You can build a simple, very low power (that’s critical to keep it legal) AM transmitter for under $5 for every Scout. Battery not included, but some sort of power required. You may need to do a bit of soldering and tinning to prepare parts, or a little more complex wire stripping and crimping.
To keep it cheap, order the parts from Chinese suppliers. In July 2017 from Canada, you need to allow 8 weeks for delivery. We ordered through AliExpress.com. Be sure to request shipment via China Post, as they hand off to Canada Post for delivery in Canada. Some of the courier companies charge disturbingly high brokerage fees; Canada Post keeps it reasonable, and for low-value packages, sometimes even free.
The design and original idea comes from this page, but we needed to rework a few things.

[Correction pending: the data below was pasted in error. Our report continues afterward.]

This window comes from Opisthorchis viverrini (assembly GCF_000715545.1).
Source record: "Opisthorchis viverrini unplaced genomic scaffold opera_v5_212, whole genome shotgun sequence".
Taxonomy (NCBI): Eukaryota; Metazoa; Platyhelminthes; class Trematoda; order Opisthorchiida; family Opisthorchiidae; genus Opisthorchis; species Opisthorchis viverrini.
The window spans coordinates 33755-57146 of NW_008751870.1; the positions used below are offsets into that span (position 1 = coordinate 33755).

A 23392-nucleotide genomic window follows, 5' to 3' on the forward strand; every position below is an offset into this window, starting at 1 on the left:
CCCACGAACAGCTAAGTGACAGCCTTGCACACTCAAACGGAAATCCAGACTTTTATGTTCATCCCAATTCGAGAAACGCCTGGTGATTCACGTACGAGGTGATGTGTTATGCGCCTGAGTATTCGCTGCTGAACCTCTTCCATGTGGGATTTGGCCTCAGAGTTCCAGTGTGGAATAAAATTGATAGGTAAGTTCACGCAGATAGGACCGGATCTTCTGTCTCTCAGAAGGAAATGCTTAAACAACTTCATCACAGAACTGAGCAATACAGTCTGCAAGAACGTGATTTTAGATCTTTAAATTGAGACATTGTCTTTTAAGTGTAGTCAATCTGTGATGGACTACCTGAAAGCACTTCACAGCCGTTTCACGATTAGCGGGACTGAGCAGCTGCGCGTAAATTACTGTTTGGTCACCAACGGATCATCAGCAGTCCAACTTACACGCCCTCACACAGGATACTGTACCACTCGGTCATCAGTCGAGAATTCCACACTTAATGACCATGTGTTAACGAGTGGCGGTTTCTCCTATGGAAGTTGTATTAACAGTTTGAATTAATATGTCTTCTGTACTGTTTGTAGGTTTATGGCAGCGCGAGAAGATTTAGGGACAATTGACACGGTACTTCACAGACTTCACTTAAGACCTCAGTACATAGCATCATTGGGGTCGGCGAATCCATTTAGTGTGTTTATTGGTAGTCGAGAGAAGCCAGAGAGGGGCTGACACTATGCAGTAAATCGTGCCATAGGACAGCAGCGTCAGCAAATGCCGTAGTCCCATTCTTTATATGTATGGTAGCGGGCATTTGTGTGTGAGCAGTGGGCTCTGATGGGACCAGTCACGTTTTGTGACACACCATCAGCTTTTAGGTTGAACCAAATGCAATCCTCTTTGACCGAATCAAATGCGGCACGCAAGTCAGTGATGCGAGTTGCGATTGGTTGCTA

- Use a solderless mini breadboard. Learn about them here.
- Use 22 gauge solid (not stranded) wire, because it clips perfectly into the breadboard and the Arduino board connections
- Low-cost oscillators now available are 3.3V to 5V. We tested one of these with 9V, and that oscillator has gone on to wherever good oscillators go when they die.
- For power supply, use 5V and ground pin from an Arduino, or a 3 X AAA battery clip.
A bit of history – first AM broadcast
Check out and try the simple spark gap transmitter. This is what radio was in the earliest days. The only thing a Morse code radio operator would hear through his headphones is those scratchy clicks. You might want to demonstrate this before starting this project.